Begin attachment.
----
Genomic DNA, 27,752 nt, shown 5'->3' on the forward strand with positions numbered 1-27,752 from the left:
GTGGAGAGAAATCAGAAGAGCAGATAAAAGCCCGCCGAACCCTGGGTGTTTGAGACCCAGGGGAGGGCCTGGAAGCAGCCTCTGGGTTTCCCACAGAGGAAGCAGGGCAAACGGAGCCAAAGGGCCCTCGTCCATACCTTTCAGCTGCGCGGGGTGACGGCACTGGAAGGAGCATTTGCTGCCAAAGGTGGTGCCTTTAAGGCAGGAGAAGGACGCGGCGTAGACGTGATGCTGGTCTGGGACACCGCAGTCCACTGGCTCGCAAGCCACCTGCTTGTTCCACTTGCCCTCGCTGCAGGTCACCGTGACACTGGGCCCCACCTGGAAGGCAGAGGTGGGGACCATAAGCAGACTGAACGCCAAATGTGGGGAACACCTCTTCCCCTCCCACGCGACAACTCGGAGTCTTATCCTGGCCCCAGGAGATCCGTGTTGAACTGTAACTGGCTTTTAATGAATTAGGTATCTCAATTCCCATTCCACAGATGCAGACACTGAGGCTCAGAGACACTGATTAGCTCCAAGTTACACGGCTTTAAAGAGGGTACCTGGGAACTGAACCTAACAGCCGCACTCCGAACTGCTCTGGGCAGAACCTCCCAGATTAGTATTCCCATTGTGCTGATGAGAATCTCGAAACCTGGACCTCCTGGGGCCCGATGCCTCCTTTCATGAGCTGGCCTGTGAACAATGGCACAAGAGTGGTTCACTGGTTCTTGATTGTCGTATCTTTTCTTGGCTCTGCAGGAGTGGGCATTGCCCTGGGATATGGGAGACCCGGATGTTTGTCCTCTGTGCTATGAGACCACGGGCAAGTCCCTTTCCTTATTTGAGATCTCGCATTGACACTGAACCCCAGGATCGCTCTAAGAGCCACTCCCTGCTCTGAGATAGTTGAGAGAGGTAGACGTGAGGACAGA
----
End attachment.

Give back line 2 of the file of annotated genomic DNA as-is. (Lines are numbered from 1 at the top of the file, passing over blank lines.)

GTGGAGAGAAATCAGAAGAGCAGATAAAAGCCCGCCGAACCCTGGGTGTTTGAGACCCAGGGGAGGGCCTGGAAGCAGCCTCTGGGTTTCCCACAGAGGAAGCAGGGCAAACGGAGCCAAAGGGCCCTCGTCCATACCTTTCAGCTGCGCGGGGTGACGGCACTGGAAGGAGCATTTGCTGCCAAAGGTGGTGCCTTTAAGGCAGGAGAAGGACGCGGCGTAGACGTGATGCTGGTCTGGGACACCGCAGTCCACTGGCTCGCAAGCCACCTGCTTGTTCCACTTGCCCTCGCTGCAGGTCACCGTGACACTGGGCCCCACCTGGAAGGCAGAGGTGGGGACCATAAGCAGACTGAACGCCAAATGTGGGGAACACCTCTTCCCCTCCCACGCGACAACTCGGAGTCTTATCCTGGCCCCAGGAGATCCGTGTTGAACTGTAACTGGCTTTTAATGAATTAGGTATCTCAATTCCCATTCCACAGATGCAGACACTGAGGCTCAGAGACACTGATTAGCTCCAAGTTACACGGCTTTAAAGAGGGTACCTGGGAACTGAACCTAACAGCCGCACTCCGAACTGCTCTGGGCAGAACCTCCCAGATTAGTATTCCCATTGTGCTGATGAGAATCTCGAAACCTGGACCTCCTGGGGCCCGATGCCTCCTTTCATGAGCTGGCCTGTGAACAATGGCACAAGAGTGGTTCACTGGTTCTTGATTGTCGTATCTTTTCTTGGCTCTGCAGGAGTGGGCATTGCCCTGGGATATGGGAGACCCGGATGTTTGTCCTCTGTGCTATGAGACCACGGGCAAGTCCCTTTCCTTATTTGAGATCTCGCATTGACACTGAACCCCAGGATCGCTCTAAGAGCCACTCCCTGCTCTGAGATAGTTGAGAGAGGTAGACGTGAGGACAGA